How to help someone with dementia
There are lots of little changes you can make to help an individual with Dementia be safer whilst still keeping some independence.
Receiving a Dementia diagnosis can feel like the world has stopped, but that does not have to be the case. Yes, it can be a little daunting, perhaps even a little bit scary but it’s important to understand the symptoms and investigate ways in which everyday life can continue with just some minor adjustments to ensure safety is paramount.
The help an individual requires differs per person and is dependent on the severity of the Dementia, but there are lots of different things that can be done. Below are a few different things you can think about implementing:
- Care around the home - It is important to have a strong support network in place. You can decide whether family and friends can cope with the adjustments, whether you need regular home care support or even a mix of both. Most people have family and friends that can support them, but they also have their own busy lifestyles so they may opt for a care at home provider to help with respite care.
- Training on Dementia and specifically how to lift an individual carefully - if family and friends are assisting then it is recommended that they get the right training.
- Help around the house - whilst it is recommended that they stay home and in a familiar environment, they may not be able to keep up with their normal tasks such as housework, gardening, shopping, looking after pets or even getting to their normal social activities. By assisting them within these tasks, it means that they can keep some routine and level of normality and independence which has been found to prolong Dementia symptoms.
- Make the house Dementia-friendly - there are lots of little things you can do around the house to help with their cognitive ability as well as helping them to see and hear better.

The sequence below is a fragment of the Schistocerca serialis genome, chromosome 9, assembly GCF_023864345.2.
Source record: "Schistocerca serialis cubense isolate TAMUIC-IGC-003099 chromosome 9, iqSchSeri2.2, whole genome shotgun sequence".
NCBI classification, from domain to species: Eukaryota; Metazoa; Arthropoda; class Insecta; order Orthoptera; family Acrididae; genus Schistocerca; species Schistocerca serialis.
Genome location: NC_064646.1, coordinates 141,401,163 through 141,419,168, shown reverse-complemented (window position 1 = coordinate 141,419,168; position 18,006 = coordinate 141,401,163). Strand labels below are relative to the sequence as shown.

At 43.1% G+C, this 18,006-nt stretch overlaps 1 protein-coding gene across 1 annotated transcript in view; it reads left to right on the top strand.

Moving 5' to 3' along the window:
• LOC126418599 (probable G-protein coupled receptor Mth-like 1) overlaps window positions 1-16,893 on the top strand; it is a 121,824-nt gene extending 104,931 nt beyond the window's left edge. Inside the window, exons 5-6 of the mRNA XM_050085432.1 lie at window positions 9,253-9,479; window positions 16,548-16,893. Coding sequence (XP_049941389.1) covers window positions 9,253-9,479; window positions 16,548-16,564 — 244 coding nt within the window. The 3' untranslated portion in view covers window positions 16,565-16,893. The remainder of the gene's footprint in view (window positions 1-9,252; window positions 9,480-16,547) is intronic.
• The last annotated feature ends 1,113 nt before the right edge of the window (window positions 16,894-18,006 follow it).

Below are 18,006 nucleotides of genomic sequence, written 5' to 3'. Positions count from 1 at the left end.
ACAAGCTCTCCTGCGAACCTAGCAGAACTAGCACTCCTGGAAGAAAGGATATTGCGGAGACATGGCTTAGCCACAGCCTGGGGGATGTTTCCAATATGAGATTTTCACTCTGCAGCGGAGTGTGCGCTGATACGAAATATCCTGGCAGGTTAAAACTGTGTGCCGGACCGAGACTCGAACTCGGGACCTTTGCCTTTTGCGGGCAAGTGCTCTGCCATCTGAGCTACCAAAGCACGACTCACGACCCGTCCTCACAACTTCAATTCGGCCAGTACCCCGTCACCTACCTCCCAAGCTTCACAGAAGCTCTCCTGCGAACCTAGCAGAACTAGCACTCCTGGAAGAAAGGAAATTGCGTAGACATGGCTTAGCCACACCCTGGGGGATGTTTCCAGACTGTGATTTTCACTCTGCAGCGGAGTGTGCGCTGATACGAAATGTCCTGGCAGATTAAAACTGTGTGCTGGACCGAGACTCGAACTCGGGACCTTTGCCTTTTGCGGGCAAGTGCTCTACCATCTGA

- - You can implement memory aids around the house such as labels and signs on doors and cupboards so that they can visually read and see what is inside each room or storage. Remember pictures and words work best, don’t stick with one or the other.
- - Reduce background noise so that it makes it easier for them to concentrate.
- - Try to opt for carpeted floors as laminate or tiling can be quite loud. If an individual also wears a hearing aid it can magnify noise for them and upset them.
- - Avoid rugs as these can be a tripping hazard.
- - Automatic light sensors can be ideal to light the way, especially on an evening.
- - Ensure lighting is good - this can mean curtains are open, no extra blinds or netting in the windows. Also, make sure that hedges and trees are cut back to let natural light in.
- - Ensure you have telephones with big buttons as well as clocks with large LCD displays showing the date and time.
- - Implement reminder devices to lock the door and take medicines.
- Keep a focus on their eating and drinking habits - as we’ve mentioned before, those with Dementia can have difficulty remembering and have poor concentration. This means that mealtimes and drinks can sometimes be forgotten.
- - Set aside time for mealtimes so you can ensure they have their 3 meals a day and someone is there to watch them finish their meal.
- - Always leave drinks around the house to remind them.
- - Make small meals that you know they like.
- - Their taste buds may change so make a note of what they enjoy.
- - Ensure you have lots of snacks such as biscuits so you can make sure they’re still nibbling throughout the day.
- - Finger food is best as it’s easier for them to eat.
- Change the way you communicate -
- - It’s important to change the way you communicate but remember not to come across as patronising.
- - If they get things wrong and it’s doing no harm, go with the flow. It only embarrasses them when you correct them constantly.
- - Make eye contact with the individual
- - Speak slower and use shorter sentences.
- - Give them time to respond
- - Avoid complicated choices. For example, if you want to know what they would like for lunch, don’t ask what they want for lunch, simply give them a few choices.
- Make sure regular eye and ear appointments are in the diary
- Try and encourage fresh air and exercise - by keeping an individual active it can help them to stay active.
- - If they have a garden, make sure that surfaces are flat to prevent trips and falls. You will also need to ensure that the garden is secure so that they can’t go wandering.
- - Raised flower beds are a great way to make it easier for them to continue tending to their gardens.
- - Make sure that there are sheltered seating areas as this will mean they’ve got somewhere to sit whatever the weather.
- - Bird feeders and bug boxes are a great way to attract wildlife. If you plant a variety of flowers and herbs, then you’ll have lots of visuals for them to sit and look at.
If you have any questions about Dementia and how we can support you, get in touch with us on 0113 258 5005.
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